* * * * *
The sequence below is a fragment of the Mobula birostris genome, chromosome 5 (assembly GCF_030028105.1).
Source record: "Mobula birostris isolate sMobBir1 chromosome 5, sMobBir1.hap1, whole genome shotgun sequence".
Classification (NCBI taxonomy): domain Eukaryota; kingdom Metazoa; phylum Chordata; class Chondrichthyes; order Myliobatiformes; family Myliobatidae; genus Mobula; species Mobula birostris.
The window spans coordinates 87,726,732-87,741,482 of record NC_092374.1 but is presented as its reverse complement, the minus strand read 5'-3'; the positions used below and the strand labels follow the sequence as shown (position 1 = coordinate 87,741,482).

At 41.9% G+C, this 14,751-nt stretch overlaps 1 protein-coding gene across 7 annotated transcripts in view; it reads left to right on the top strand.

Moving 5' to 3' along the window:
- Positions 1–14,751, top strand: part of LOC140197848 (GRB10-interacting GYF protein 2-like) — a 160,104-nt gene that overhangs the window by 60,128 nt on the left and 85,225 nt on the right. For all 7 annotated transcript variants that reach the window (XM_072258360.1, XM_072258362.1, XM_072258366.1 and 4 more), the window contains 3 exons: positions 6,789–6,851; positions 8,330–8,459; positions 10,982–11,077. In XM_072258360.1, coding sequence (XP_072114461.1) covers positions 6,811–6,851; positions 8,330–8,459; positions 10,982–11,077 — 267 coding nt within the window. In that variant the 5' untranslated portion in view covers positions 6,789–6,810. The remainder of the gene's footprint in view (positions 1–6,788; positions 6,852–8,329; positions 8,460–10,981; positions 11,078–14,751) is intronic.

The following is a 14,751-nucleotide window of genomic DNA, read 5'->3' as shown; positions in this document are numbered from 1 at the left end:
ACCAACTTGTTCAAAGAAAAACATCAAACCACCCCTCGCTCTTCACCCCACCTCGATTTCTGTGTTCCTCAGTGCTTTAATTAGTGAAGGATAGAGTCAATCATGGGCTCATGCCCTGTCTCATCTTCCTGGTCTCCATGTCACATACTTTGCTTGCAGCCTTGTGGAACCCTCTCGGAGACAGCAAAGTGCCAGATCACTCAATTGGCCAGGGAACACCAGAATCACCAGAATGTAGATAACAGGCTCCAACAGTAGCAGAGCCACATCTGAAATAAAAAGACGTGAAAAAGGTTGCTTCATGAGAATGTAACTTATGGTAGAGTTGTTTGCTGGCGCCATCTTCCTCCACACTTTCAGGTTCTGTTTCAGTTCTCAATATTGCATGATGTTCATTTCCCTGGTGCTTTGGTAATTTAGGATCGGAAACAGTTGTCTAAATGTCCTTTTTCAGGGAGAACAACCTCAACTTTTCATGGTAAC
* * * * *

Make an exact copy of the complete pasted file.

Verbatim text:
The sequence below is a fragment of the Mobula birostris genome, chromosome 5 (assembly GCF_030028105.1).
Source record: "Mobula birostris isolate sMobBir1 chromosome 5, sMobBir1.hap1, whole genome shotgun sequence".
Classification (NCBI taxonomy): domain Eukaryota; kingdom Metazoa; phylum Chordata; class Chondrichthyes; order Myliobatiformes; family Myliobatidae; genus Mobula; species Mobula birostris.
The window spans coordinates 87,726,732-87,741,482 of record NC_092374.1 but is presented as its reverse complement, the minus strand read 5'-3'; the positions used below and the strand labels follow the sequence as shown (position 1 = coordinate 87,741,482).

At 41.9% G+C, this 14,751-nt stretch overlaps 1 protein-coding gene across 7 annotated transcripts in view; it reads left to right on the top strand.

Moving 5' to 3' along the window:
- Positions 1–14,751, top strand: part of LOC140197848 (GRB10-interacting GYF protein 2-like) — a 160,104-nt gene that overhangs the window by 60,128 nt on the left and 85,225 nt on the right. For all 7 annotated transcript variants that reach the window (XM_072258360.1, XM_072258362.1, XM_072258366.1 and 4 more), the window contains 3 exons: positions 6,789–6,851; positions 8,330–8,459; positions 10,982–11,077. In XM_072258360.1, coding sequence (XP_072114461.1) covers positions 6,811–6,851; positions 8,330–8,459; positions 10,982–11,077 — 267 coding nt within the window. In that variant the 5' untranslated portion in view covers positions 6,789–6,810. The remainder of the gene's footprint in view (positions 1–6,788; positions 6,852–8,329; positions 8,460–10,981; positions 11,078–14,751) is intronic.

The following is a 14,751-nucleotide window of genomic DNA, read 5'->3' as shown; positions in this document are numbered from 1 at the left end:
ACCAACTTGTTCAAAGAAAAACATCAAACCACCCCTCGCTCTTCACCCCACCTCGATTTCTGTGTTCCTCAGTGCTTTAATTAGTGAAGGATAGAGTCAATCATGGGCTCATGCCCTGTCTCATCTTCCTGGTCTCCATGTCACATACTTTGCTTGCAGCCTTGTGGAACCCTCTCGGAGACAGCAAAGTGCCAGATCACTCAATTGGCCAGGGAACACCAGAATCACCAGAATGTAGATAACAGGCTCCAACAGTAGCAGAGCCACATCTGAAATAAAAAGACGTGAAAAAGGTTGCTTCATGAGAATGTAACTTATGGTAGAGTTGTTTGCTGGCGCCATCTTCCTCCACACTTTCAGGTTCTGTTTCAGTTCTCAATATTGCATGATGTTCATTTCCCTGGTGCTTTGGTAATTTAGGATCGGAAACAGTTGTCTAAATGTCCTTTTTCAGGGAGAACAACCTCAACTTTTCATGGTAAC